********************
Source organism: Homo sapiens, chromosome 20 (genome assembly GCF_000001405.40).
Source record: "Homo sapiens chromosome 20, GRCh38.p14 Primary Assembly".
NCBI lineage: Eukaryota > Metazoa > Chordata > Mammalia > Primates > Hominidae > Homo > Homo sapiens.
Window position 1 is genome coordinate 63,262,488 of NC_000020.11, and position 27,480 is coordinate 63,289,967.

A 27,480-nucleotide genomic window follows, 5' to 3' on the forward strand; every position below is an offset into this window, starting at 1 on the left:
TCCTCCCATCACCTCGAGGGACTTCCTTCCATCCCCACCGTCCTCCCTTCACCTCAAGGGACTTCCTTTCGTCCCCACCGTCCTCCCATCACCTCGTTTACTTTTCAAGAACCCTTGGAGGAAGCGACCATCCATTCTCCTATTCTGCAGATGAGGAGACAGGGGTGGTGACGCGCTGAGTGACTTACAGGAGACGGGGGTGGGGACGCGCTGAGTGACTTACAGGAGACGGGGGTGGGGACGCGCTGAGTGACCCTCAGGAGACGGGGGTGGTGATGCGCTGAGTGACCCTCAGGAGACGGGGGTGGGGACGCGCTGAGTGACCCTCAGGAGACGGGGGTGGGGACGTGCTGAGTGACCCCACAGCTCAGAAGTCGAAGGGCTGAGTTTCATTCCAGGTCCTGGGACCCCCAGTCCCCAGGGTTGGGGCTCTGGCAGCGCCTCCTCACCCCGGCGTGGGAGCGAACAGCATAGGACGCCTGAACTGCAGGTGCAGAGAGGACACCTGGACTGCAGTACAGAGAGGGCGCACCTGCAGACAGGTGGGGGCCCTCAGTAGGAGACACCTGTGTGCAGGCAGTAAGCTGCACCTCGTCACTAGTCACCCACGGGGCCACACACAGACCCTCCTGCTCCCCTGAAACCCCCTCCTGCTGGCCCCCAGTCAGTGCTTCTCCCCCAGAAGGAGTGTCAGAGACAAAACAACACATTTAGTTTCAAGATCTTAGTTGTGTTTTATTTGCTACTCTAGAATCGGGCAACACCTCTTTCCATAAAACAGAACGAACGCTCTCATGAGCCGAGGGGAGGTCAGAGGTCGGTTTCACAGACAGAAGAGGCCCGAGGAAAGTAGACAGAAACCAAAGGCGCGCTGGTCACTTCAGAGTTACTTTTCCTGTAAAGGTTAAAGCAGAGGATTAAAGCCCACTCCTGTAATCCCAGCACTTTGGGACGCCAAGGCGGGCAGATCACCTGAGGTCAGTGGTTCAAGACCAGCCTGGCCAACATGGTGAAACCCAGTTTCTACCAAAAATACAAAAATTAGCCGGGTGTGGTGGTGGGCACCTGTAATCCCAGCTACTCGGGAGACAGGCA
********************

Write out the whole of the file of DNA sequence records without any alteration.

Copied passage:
Source organism: Homo sapiens, chromosome 20 (genome assembly GCF_000001405.40).
Source record: "Homo sapiens chromosome 20, GRCh38.p14 Primary Assembly".
NCBI lineage: Eukaryota > Metazoa > Chordata > Mammalia > Primates > Hominidae > Homo > Homo sapiens.
Window position 1 is genome coordinate 63,262,488 of NC_000020.11, and position 27,480 is coordinate 63,289,967.

A 27,480-nucleotide genomic window follows, 5' to 3' on the forward strand; every position below is an offset into this window, starting at 1 on the left:
TCCTCCCATCACCTCGAGGGACTTCCTTCCATCCCCACCGTCCTCCCTTCACCTCAAGGGACTTCCTTTCGTCCCCACCGTCCTCCCATCACCTCGTTTACTTTTCAAGAACCCTTGGAGGAAGCGACCATCCATTCTCCTATTCTGCAGATGAGGAGACAGGGGTGGTGACGCGCTGAGTGACTTACAGGAGACGGGGGTGGGGACGCGCTGAGTGACTTACAGGAGACGGGGGTGGGGACGCGCTGAGTGACCCTCAGGAGACGGGGGTGGTGATGCGCTGAGTGACCCTCAGGAGACGGGGGTGGGGACGCGCTGAGTGACCCTCAGGAGACGGGGGTGGGGACGTGCTGAGTGACCCCACAGCTCAGAAGTCGAAGGGCTGAGTTTCATTCCAGGTCCTGGGACCCCCAGTCCCCAGGGTTGGGGCTCTGGCAGCGCCTCCTCACCCCGGCGTGGGAGCGAACAGCATAGGACGCCTGAACTGCAGGTGCAGAGAGGACACCTGGACTGCAGTACAGAGAGGGCGCACCTGCAGACAGGTGGGGGCCCTCAGTAGGAGACACCTGTGTGCAGGCAGTAAGCTGCACCTCGTCACTAGTCACCCACGGGGCCACACACAGACCCTCCTGCTCCCCTGAAACCCCCTCCTGCTGGCCCCCAGTCAGTGCTTCTCCCCCAGAAGGAGTGTCAGAGACAAAACAACACATTTAGTTTCAAGATCTTAGTTGTGTTTTATTTGCTACTCTAGAATCGGGCAACACCTCTTTCCATAAAACAGAACGAACGCTCTCATGAGCCGAGGGGAGGTCAGAGGTCGGTTTCACAGACAGAAGAGGCCCGAGGAAAGTAGACAGAAACCAAAGGCGCGCTGGTCACTTCAGAGTTACTTTTCCTGTAAAGGTTAAAGCAGAGGATTAAAGCCCACTCCTGTAATCCCAGCACTTTGGGACGCCAAGGCGGGCAGATCACCTGAGGTCAGTGGTTCAAGACCAGCCTGGCCAACATGGTGAAACCCAGTTTCTACCAAAAATACAAAAATTAGCCGGGTGTGGTGGTGGGCACCTGTAATCCCAGCTACTCGGGAGACAGGCA